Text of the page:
Bahamas seeks to borrow 20,000 doses of vaccine from Caribbean neighbor – Eye Witness News
Bahamas could receive slice of US donated doses of Pfizer this week
NASSAU, BAHAMAS – The Bahamas is seeking to borrow 20,000 doses of the Oxford AstraZeneca COVID-19 vaccine from a neighboring Caribbean country, according to Health Minister Renward Wells.
Wells said countries in the region have been given the green light from the World Health Organization (WHO) to transfer vaccines as and when needed to the Caribbean.
The government recently borrowed 5,000 doses from Antigua and Barbuda.
Eyewitness News understands that the additional 20,000 doses will come from Saint Vincent and the Grenadines.
The minister was unable to say how soon the additional 20,000 doses could arrive in the Bahamas.
âWe have 87,000 doses. We have since vaccinated over 90,000 people, âWells said yesterday outside Calvary Deliverance Church.
âWe have received vaccines from one of our sisterly Caribbean countries and we are looking for more.
âAnd we’re also working to see how we can make sure we get our last installment of vaccine – the 33,600 plus doses – from the COVAX facility, from PAHO (Pan American Health Organization).
“I think by the end of July we will also be receiving this AstraZeneca.”
According to Wells, the United States is also expected to donate a slice of Pfizer vaccine next week through the Caribbean Public Health Agency (CARPHA).
“We were alerted to this fact and were probably looking by the second week of July to receive Pfizer,” he said.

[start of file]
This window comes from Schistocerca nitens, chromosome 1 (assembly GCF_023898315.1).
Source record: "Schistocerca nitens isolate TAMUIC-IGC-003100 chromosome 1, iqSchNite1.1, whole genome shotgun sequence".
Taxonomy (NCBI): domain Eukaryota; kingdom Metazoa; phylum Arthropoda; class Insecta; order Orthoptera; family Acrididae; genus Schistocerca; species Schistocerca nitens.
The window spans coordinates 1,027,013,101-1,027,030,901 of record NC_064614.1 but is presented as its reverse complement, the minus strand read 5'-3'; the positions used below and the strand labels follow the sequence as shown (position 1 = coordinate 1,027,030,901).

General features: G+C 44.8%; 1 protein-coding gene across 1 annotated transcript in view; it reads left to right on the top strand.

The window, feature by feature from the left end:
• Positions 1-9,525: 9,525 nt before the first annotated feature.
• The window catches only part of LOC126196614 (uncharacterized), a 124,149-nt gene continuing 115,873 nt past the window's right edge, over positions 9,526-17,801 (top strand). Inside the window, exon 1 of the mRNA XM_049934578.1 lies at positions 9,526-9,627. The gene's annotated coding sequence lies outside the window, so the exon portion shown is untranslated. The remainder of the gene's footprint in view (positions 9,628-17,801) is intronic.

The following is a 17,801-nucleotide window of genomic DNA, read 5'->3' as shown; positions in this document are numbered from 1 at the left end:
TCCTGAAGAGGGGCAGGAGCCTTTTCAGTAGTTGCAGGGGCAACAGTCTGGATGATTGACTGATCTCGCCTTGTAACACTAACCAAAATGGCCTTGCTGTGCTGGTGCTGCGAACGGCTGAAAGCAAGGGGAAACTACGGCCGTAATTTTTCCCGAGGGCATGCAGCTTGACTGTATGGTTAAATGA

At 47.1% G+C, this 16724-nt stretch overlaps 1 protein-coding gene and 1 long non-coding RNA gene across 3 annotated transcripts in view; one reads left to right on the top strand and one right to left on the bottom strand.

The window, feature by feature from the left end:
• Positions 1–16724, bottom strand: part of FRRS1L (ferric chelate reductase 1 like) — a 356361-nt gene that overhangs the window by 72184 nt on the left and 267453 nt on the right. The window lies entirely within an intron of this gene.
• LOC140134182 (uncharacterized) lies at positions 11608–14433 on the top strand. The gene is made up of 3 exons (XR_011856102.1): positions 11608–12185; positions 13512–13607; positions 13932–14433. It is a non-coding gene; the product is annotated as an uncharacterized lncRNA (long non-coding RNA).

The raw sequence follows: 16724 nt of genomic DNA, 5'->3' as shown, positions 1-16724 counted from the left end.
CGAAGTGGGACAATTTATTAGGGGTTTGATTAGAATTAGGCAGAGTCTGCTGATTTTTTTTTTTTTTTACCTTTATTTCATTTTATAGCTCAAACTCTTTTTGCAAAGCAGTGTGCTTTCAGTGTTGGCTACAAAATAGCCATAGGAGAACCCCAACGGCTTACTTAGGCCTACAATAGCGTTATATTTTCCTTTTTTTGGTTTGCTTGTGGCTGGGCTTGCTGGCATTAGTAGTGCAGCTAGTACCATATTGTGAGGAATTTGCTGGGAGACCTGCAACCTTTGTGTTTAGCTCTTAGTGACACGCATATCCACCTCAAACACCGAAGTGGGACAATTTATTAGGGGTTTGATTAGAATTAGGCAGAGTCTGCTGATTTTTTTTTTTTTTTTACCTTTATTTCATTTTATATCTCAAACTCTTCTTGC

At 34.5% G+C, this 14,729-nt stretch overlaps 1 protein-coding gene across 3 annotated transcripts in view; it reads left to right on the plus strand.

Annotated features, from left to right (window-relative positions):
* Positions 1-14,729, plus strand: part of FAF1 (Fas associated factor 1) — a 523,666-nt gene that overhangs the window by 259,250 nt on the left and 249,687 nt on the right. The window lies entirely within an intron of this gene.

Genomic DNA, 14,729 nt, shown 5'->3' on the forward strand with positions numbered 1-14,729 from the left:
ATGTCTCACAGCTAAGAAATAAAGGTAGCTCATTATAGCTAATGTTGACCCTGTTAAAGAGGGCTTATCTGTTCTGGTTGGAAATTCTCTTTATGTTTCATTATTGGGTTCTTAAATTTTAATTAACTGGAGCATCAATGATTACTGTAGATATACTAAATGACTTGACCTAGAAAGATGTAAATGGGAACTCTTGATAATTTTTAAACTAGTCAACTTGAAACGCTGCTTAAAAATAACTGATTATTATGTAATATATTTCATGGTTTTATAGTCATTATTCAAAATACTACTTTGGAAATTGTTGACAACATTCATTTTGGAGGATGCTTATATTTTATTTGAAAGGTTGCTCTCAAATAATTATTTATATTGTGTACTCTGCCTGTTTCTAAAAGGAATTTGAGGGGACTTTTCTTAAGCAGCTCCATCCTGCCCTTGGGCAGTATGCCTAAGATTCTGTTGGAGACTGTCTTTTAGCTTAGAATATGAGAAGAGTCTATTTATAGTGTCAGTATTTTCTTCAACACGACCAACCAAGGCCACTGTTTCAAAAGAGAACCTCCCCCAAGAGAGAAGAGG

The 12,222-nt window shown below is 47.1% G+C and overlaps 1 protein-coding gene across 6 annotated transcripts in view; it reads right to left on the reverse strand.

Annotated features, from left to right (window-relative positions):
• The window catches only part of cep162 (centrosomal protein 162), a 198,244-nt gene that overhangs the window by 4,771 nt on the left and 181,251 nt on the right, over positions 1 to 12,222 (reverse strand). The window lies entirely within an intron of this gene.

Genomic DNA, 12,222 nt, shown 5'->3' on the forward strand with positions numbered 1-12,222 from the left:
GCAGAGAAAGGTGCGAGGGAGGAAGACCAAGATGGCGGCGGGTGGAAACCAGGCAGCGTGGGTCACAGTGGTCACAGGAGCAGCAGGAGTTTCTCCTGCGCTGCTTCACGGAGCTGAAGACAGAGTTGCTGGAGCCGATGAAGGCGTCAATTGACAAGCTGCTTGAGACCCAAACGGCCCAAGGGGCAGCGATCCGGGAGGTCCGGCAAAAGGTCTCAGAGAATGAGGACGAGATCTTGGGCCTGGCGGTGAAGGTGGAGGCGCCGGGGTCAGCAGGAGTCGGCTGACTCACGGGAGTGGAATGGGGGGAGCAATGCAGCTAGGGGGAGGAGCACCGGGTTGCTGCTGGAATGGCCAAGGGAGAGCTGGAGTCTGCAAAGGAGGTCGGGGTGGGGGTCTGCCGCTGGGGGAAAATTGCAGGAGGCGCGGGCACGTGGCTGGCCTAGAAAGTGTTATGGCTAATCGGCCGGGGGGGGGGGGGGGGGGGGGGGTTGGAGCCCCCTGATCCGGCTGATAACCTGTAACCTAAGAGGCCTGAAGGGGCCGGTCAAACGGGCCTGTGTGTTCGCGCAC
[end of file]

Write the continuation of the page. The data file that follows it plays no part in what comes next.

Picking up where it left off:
âThis is what is projected to be offered, so hopefully at that point we have a set date when we can get back to the people of the Bahamas and let them know.
âAnd by the way, we now have the capacity across the country to store Pfizer in the vaccination center. “
As of July 2, 95,992 doses of AstraZeneca had been administered in the Bahamas.
Wells said he believes more Bahamians have stepped forward to get vaccinated in part because of a global trend.
The Delta variant
Wells argued that it is not a question of if but when the Delta variant arrives on the shores of the Bahamas.
“We suspect, as I said from March of this year, that we believe we have one of the five worrying variants in the country and the initial tests showed that we have a variant, but we have sent samples. , who [weâre] still awaiting results, âhe said.
âUltimately, we know that there are at least five variants of concern – namely UK, South Africa, Brazil and India now have two, both the Delta variant and the other Indian variant.
âBut the good news, as I told the people of the Bahamas, is this – we know AstraZeneca, Pfizer, Moderna, the vaccines that are being rolled out have been effective against all five variants of concern.
“And so, we’re just going ahead with our immunization program.”
When asked if the presence of the Delta variant could impact the competent authority’s plans to end the state of emergency in the Bahamas next month, Wells said the government continues to assess the situation on the advice of health professionals.